Reciprocal walks with Robert Frost
Editor's note: Editor's note: Dr. Hagstrom is Emeritus Professor of Pathology, Columbia University. He is the author of over 100 scientific articles, numerous papers on bibliographic subjects, and the co-author of descriptive bibliographies of the works of Thom Gunn (1979) and Dana Gioia (2003). He lives in Water Mill, NY.
hile a student at Amherst College (1951-55), I had the great good fortune to meet two persons who would irrevocably change my life in different ways. This short essay is about the first, Robert Frost, and some walks we took together. For the record, the second person was the Rt. Hon. The Earl Amherst, M.C., born in 1896 and died in 1993; he was my closest friend, but that's another story.
One of the "selling points" of Amherst College in the 1950s was that Robert Frost spent several weeks at the college in the spring and autumn. (Frost had had a long association with Amherst off and on from 1916 until 1938, when his wife died, and he moved away.) He was recruited back to Amherst in 1948, as the Simpson Lecturer in English, with few responsibilities, by the then President of the college, Charles W. Cole.
At the beginning of my freshman year, in early October 1951, I saw posters on campus announcing Robert Frost's reading in Johnson Chapel on the evening of October 23. A couple of days before the reading, I had a telephone call from the president's secretary, Peggy Boyd, inviting me to a small reception at the President's home after the reading. (I never would know what prompted that invitation, as I did not know the president in any personal way, nor had I ever met Robert Frost before.)
I readily accepted and attended the reception after the reading. There were a few faculty members and their wives, a couple of other students, President and Mrs. Cole, and Robert Frost. It was all very relaxed and as casual as one was in such circumstances in 1951. As the evening was drawing to a close, about 11 p.m., President Cole asked me if I would walk to the Lord Jeffery Inn (some two block away) with Mr. Frost. As we got near the Inn, he asked me if I was tired or would I like to walk some more. And walk we did! As I recall, we walked around Amherst until about 2 a.m.
As I was taking leave from him in the lobby of the inn, he asked me if I'd like to come by and see him in his room in the morning, at about 10:30 a.m. That was the beginning of a close avuncular friendship that would continue to grow and flourish until he died in 1963. When Frost was based in Amherst and had readings in other places in New England, I would often drive him, returning either to Amherst or to Cambridge. One time, on the way to Cambridge from Amherst, he asked me if I had ever seen Walden Pond. I hadn't, and so we made a detour and found the pond; we were disappointed to see it sadly neglected with lots of litter. On these drives, we covered many miles, and any subject was fair game for conversation.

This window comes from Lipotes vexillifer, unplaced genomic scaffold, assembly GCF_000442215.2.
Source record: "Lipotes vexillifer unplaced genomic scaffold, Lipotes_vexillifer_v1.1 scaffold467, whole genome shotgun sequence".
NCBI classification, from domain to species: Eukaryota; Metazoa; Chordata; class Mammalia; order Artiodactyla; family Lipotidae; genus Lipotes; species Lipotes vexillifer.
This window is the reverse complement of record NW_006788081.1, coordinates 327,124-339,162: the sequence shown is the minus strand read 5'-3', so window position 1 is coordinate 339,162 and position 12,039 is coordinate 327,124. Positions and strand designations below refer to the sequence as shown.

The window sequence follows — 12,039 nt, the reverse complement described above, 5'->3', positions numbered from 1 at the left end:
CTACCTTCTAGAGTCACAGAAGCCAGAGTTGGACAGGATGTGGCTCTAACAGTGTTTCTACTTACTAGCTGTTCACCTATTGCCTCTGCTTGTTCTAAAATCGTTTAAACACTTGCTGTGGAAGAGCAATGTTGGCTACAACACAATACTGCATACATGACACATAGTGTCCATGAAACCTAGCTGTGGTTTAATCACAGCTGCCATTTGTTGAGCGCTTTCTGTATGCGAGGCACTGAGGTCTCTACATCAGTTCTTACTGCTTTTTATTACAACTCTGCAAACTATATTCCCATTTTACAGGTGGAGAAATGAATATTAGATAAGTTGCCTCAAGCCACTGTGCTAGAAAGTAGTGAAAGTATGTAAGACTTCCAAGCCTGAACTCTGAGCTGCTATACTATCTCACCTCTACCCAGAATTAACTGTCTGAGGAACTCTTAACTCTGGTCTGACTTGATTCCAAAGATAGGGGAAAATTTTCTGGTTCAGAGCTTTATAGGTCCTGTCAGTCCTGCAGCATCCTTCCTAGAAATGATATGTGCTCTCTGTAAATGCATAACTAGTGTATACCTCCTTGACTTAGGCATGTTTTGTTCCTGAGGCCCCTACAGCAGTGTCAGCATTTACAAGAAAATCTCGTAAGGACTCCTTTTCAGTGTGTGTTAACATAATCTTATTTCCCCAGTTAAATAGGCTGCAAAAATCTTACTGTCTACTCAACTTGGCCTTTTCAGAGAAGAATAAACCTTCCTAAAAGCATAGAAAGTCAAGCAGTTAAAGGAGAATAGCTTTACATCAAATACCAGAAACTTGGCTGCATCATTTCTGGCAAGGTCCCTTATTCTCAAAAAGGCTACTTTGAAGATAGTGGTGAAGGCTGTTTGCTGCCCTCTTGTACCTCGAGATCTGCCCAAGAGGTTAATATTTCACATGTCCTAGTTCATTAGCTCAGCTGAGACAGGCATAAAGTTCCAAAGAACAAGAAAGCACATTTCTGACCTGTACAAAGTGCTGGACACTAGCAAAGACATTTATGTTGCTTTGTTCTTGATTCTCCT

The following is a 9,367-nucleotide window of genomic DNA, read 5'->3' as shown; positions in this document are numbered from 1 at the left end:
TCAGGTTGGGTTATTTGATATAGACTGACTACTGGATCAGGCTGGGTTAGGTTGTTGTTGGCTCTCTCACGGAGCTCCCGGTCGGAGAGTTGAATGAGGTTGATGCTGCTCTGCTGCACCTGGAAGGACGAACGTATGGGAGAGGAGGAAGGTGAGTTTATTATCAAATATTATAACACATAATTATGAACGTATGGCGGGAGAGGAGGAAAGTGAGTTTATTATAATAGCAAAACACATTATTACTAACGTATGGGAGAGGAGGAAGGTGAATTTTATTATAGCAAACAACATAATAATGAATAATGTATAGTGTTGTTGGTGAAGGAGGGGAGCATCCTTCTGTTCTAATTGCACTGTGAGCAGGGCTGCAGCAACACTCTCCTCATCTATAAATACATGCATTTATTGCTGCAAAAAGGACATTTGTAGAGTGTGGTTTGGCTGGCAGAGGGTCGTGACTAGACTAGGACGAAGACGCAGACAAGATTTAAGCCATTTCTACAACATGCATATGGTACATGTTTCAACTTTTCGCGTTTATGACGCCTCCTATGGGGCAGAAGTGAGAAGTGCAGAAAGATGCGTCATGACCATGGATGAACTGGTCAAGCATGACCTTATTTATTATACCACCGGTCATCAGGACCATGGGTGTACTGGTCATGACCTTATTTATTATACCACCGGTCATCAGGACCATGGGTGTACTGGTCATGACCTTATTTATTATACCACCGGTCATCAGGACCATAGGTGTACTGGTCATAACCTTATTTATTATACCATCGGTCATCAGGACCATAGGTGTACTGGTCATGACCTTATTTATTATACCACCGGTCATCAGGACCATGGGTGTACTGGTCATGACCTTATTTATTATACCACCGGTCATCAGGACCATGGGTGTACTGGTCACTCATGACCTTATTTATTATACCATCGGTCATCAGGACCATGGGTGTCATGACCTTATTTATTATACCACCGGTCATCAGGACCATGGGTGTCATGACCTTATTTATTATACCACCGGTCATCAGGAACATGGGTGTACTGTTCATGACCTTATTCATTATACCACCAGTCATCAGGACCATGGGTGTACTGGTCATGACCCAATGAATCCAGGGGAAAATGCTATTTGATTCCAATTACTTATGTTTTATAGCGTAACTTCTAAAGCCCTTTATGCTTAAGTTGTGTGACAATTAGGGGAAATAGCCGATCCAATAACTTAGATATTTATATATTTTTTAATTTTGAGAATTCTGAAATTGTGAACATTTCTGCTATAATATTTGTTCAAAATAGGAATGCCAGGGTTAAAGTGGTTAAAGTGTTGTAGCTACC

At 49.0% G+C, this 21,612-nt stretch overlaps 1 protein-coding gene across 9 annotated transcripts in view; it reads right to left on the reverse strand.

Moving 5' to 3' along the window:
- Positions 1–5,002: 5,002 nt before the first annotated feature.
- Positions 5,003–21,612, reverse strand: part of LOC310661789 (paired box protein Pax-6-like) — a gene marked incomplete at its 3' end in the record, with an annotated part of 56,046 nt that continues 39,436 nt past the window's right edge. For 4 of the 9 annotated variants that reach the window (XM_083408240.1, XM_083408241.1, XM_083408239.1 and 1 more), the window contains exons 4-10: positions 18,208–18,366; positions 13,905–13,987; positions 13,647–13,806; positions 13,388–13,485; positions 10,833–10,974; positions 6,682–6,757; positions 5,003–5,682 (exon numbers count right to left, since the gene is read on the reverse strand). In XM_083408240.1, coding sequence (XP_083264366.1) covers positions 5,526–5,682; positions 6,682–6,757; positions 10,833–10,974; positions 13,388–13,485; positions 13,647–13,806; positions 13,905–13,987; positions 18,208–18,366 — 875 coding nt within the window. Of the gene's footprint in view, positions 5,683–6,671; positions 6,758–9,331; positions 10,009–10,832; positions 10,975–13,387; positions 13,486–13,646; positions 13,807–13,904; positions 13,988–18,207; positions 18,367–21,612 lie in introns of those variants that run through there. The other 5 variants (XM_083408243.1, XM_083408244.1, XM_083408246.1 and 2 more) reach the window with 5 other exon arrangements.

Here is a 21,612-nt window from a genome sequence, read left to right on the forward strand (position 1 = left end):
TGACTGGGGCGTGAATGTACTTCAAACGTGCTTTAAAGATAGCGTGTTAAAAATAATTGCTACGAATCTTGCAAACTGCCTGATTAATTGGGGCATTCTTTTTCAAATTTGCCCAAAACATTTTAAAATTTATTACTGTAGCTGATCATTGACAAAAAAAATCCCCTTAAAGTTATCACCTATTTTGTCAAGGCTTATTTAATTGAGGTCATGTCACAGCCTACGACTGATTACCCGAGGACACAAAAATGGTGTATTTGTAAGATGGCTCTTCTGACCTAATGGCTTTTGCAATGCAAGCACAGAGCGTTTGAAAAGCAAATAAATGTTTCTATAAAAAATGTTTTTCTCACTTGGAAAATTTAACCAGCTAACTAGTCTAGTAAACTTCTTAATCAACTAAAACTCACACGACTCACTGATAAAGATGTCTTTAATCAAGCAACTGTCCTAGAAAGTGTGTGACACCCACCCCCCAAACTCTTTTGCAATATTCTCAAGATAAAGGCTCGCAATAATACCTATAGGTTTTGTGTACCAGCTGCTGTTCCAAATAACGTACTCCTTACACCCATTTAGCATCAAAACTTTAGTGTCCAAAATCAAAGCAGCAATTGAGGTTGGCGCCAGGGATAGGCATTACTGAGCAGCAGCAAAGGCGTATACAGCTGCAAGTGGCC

After leaving Amherst, I was admitted to Cornell University Medical College, associated with the New York Hospital in New York City, on York Ave. at 69th St. When Robert (and he told me to call him "Robert" in 1953 because he "hated the inequality that ‘Mister' inferred") was in New York, as he was frequently, he would always stay at the former Westbury Hotel on 69th St. and Madison Ave., five long blocks from my apartment. I would often go to the hotel and pick him up for a scheduled reading. Afterwards, it was a regular thing that he (and I) would be invited to the apartment of Mr. and Mrs. Joseph Blumenthal (of Spiral Press fame) on W. 21st St., for a small reception.
When we arrived at Joe and Ann's apartment, Robert would first have an egg along in the kitchen with Ann Blumenthal, a kind of letdown time, and then join the gathered group of friends in the living room. The guests for these receptions at the Blumenthal's were usually quite varied, with a scattering being predictable: e.g., Alfred Edwards, Robert's publisher, the Russell Potters, good friends of the Blumenthals, and many times Larry Thompson, Frost's "designated" biographer. It was a chance to meet some extraordinary people; some would become good friends. Incompletely I recall meeting Mark and Dorothy Van Doren, Oscar Williams, Clara Mayer, Marianne Moore, and often Elsie Sergeant.
At the end of the Blumenthall evenings, Robert and I would take a cab uptown to the Westbury Hotel, and Robert would say, "I think I'll walk you home." We would walk up and down 69th St. between just short of Madison Ave. and just short of 1st Ave. until well into the early morning hours, talking about anything and everything and everybody. It was usually Frost who would walk back to the Westbury alone.
They were wonderfully relaxed times. He was extraordinarily kind to me on many occasions when I needed an ear and some caring advice; he never left me wanting. These walks continued well into 1962. Robert died on January 27, 1963.
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